Te Aro Extension

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Te Aro Extension
Overview
Type commuter rail
System New Zealand Government Railways (NZGR)
Status Closed
Locale Wellington, New Zealand
Termini Lambton
Te Aro
Stations 1
Operation
Opened 1893-03-27
Closed 1917-04-23
Owner Railways Department
Operator(s) Railways Department
Character metropolitan
Technical
Line length 1.81 km
Number of tracks single
Track gauge 3 ft 6 in (1,067 mm)

The Te Aro Extension, also known as the Te Aro Branch, was a short branch line railway in Wellington, New Zealand continuing the Wairarapa Line southwards. It operated from 1893 until 1917.

It should not be confused with the Te Aro Tramway, which was a trestle causeway built in 1883 as part of foreshore reclamation work.

Construction[edit]

In the early 1890s, Wellington had two railway stations: Thorndon station of the Wellington and Manawatu Railway Company, whose line ran up the west coast towards Palmerston North; and Lambton station of the New Zealand Railways Department, which served the Wairarapa Line. The present Wellington Railway Station on Bunny Street did not open until 1937. The Railways Department sought to provide improved access to central Wellington, and began work on an extension from Lambton station to Te Aro, with the intention to continue the line to Island Bay. The 1.8 km long Te Aro Extension was opened on 30 March 1893, and Te Aro was the terminus for the line's lifetime, with no further work undertaken.[1] The extension can be seen as either a branch line in its own right, or as an extension of the Wairarapa Line; it was not an extension of the North Island Main Trunk Railway, as that route was privately owned and separate from the national network for most of the Extension's life.

Operation[edit]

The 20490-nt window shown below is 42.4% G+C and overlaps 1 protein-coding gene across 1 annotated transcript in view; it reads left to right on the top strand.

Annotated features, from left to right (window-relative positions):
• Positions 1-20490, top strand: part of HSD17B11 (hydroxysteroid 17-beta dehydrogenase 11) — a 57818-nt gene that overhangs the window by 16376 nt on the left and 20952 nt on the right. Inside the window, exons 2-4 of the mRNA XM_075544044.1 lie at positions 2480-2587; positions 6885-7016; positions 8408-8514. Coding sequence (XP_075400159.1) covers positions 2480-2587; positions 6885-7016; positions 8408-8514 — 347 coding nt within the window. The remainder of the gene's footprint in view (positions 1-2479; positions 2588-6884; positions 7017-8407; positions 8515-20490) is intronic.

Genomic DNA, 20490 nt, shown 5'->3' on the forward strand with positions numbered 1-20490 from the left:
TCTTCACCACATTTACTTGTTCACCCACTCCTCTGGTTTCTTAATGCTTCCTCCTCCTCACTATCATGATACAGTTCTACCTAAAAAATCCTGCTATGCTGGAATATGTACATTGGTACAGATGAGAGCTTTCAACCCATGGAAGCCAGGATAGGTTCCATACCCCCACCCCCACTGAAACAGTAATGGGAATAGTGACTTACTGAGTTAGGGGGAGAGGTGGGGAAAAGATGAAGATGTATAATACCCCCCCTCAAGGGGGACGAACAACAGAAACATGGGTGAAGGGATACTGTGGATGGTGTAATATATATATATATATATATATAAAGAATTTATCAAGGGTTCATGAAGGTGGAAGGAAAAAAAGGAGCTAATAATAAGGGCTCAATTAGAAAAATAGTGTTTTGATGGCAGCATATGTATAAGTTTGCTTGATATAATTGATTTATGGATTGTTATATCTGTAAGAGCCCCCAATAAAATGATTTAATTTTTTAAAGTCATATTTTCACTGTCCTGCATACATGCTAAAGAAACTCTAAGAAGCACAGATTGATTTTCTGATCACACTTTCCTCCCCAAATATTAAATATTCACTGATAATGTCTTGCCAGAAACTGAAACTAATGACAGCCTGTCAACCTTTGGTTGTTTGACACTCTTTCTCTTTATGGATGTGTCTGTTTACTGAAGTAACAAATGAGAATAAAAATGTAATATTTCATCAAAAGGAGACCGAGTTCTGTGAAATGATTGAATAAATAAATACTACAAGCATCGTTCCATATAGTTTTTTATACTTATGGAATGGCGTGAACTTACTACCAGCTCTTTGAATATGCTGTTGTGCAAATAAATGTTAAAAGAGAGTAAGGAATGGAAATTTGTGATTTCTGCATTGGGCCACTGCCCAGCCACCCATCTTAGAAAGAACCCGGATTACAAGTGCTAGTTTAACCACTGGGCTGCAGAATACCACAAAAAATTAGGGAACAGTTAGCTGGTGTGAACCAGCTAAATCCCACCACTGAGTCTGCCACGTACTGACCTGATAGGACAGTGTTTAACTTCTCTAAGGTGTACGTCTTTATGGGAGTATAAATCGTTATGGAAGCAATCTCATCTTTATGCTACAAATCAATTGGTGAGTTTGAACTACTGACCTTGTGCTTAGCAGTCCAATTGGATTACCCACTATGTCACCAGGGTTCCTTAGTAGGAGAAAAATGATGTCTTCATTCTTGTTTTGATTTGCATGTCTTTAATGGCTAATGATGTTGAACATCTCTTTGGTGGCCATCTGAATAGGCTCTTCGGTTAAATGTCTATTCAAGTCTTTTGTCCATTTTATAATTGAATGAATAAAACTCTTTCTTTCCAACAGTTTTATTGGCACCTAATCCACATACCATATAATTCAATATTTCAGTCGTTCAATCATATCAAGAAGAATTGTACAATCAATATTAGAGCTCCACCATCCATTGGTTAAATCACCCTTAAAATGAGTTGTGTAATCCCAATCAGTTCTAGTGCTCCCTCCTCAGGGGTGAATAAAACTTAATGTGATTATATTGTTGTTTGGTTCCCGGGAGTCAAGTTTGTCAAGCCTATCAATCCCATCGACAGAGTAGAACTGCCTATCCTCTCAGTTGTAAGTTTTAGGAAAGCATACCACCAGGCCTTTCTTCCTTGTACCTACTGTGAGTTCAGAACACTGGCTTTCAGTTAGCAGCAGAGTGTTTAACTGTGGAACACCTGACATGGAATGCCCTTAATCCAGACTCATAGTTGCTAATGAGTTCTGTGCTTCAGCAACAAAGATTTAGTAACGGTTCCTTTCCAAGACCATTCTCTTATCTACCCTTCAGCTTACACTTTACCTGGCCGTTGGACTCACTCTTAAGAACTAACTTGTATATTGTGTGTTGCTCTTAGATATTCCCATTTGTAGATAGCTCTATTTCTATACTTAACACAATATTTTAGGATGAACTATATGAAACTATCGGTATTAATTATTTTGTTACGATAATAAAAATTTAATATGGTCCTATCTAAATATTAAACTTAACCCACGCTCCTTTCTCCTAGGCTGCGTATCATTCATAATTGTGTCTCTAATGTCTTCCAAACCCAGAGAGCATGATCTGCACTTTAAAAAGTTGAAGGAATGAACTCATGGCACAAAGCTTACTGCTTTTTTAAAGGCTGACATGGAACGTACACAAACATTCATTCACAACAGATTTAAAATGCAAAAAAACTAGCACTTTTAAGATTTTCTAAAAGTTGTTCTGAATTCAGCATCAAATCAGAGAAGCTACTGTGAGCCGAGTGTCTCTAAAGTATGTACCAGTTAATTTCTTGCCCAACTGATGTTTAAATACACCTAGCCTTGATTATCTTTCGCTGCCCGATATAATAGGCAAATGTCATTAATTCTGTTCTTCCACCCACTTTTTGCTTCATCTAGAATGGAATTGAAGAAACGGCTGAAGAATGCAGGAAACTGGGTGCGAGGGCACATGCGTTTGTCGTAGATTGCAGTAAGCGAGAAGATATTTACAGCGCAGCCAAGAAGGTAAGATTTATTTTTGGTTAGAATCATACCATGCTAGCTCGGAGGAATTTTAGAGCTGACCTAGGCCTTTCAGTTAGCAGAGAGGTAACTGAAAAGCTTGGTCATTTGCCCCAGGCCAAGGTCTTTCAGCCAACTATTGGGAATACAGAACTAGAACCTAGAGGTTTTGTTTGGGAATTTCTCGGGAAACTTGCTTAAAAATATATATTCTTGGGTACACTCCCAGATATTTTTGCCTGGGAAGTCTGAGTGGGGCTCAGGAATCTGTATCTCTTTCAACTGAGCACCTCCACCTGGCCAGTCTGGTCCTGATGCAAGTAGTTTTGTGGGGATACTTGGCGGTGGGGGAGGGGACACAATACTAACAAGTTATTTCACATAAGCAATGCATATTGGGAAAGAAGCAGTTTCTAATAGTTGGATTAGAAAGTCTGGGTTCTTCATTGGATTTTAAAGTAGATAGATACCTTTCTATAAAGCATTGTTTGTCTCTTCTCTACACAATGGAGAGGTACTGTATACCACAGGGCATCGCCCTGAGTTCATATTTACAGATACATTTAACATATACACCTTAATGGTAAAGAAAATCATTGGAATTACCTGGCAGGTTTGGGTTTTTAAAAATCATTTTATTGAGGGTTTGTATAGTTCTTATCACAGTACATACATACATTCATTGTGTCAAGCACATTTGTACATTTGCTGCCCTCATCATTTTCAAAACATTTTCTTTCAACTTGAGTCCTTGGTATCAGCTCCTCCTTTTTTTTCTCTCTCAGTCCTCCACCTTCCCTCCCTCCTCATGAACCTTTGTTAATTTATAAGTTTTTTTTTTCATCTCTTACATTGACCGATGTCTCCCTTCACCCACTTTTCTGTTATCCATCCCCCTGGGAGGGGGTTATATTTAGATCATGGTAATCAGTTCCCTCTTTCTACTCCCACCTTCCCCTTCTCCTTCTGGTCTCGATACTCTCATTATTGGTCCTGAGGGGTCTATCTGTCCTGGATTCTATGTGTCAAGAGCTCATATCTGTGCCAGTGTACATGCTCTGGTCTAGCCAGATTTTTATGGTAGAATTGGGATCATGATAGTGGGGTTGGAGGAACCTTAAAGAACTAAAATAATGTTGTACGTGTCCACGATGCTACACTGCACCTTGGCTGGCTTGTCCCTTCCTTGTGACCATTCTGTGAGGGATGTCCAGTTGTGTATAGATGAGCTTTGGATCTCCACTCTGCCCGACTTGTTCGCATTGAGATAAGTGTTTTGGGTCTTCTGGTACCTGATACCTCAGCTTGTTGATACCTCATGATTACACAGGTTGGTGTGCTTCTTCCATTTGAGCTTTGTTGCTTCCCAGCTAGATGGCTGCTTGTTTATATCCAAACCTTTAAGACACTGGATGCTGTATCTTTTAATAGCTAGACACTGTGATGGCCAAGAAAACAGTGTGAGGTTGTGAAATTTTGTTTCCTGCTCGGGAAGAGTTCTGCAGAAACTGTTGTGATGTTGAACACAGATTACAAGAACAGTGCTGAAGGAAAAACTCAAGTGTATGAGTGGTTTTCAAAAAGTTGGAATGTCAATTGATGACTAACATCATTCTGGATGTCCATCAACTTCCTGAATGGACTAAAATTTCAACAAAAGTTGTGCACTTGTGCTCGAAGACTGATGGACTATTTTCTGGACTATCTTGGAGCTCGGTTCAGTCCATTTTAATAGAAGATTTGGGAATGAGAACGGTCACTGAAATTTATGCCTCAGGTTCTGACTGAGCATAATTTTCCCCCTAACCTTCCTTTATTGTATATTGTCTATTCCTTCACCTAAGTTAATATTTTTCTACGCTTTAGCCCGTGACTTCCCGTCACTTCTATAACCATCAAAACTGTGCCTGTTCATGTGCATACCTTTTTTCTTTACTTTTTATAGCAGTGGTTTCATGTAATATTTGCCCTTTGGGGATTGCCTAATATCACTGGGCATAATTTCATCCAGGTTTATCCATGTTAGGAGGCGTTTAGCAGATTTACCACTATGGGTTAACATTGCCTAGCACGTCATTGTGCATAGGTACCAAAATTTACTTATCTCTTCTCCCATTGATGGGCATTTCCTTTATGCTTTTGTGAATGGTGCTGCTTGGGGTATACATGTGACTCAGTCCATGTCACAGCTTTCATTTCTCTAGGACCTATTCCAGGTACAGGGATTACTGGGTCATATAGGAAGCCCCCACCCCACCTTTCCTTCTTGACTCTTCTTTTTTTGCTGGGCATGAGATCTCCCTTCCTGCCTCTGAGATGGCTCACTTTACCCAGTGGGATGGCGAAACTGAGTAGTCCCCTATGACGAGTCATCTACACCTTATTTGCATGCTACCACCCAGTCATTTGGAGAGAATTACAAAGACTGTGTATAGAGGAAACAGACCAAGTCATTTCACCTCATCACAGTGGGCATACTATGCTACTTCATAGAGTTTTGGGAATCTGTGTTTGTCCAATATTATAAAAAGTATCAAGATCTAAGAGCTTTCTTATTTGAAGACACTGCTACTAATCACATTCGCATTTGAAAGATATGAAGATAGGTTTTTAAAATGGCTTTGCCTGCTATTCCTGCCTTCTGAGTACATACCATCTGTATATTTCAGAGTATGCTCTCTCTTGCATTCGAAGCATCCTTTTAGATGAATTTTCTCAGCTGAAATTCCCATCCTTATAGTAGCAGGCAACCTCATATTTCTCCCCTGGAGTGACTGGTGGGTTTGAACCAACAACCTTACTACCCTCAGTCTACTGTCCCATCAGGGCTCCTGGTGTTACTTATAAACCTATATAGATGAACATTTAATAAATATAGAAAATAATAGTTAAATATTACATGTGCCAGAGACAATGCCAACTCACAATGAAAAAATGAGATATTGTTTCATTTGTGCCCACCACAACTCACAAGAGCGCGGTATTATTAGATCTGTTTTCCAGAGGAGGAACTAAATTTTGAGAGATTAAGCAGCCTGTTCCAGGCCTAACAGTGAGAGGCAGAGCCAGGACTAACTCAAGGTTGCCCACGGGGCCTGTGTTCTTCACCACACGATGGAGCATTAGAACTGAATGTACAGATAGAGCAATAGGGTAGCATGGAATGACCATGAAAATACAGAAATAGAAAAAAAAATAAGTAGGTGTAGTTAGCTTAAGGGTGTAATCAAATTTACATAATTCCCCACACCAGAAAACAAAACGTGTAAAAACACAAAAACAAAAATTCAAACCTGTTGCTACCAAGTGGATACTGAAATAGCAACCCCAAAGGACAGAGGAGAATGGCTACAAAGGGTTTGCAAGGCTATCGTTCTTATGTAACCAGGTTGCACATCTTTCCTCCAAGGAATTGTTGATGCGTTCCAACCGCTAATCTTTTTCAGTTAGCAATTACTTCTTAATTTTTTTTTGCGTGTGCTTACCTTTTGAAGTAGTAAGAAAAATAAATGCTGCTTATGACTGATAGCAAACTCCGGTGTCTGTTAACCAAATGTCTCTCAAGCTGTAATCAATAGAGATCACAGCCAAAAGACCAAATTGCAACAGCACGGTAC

The Extension never achieved the degree of usefulness envisaged. It would have been satisfactorily located had it been built in the 1870s, but the changing nature of Wellington city meant that by the time it was built it did not provide the central city access that was intended. Nearby businesses complained about the noise and dirt from the steam locomotives, and it was a disruption to traffic on busy city streets.[2]

The line was built with no facilities for freight handling at Te Aro.[3] Passenger traffic was the line's mainstay, with 212 services a week, approximately 30 a day, in 1904. Special trains operated from Te Aro to the end of the Hutt Park Railway whenever the Wellington Racing Club had a horse racing meeting, though this ceased after 1905 when the Racing Club relocated to Trentham.[4] Competition from Wellington trams led to a decline to only 62 services a week by 1916. Closure had been recommended by the General Manager of Railways in 1914, and this took place in March 1917 and the track was removed in 1923.[5]

Today[edit]

The development of central Wellington has obliterated most traces of the extension. The corner of a petrol station on Whitmore St once reflected the curve that the line took through that part of the city, but redevelopment has removed this final trace of the railway.[6] In 2007, the demolition of The Warehouse building on Tory St revealed remains of the still laid track and platform of the Te Aro Railway Station. After consultation with the city council and Historic Places Trust, the still in situ location of the remains was recorded and photographed. The station site was reburied and built over.[7]

References[edit]

  1. ^ David Leitch and Bob Scott, Exploring New Zealand's Ghost Railways, rev. ed. (Wellington: Grantham House, 1998), 45; Geoffrey B. Churchman and Tony Hurst, The Railways of New Zealand: A Journey Through History (Auckland: HarperCollins, 1991), 168.
  2. ^ Leitch and Scott, Exploring New Zealand's Ghost Railways, 45.
  3. ^ Churchman and Hurst, The Railways of New Zealand, 168.
  4. ^ Valley Signals, "Hutt Park Railway Company"
  5. ^ Leitch and Scott, Exploring New Zealand's Ghost Railways, 45.
  6. ^ Leitch and Scott, Exploring New Zealand's Ghost Railways, 45.
  7. ^ "Progress reveals Wellington's bygone era". The Dominion Post. 7 August 2007. Retrieved 19 November 2011.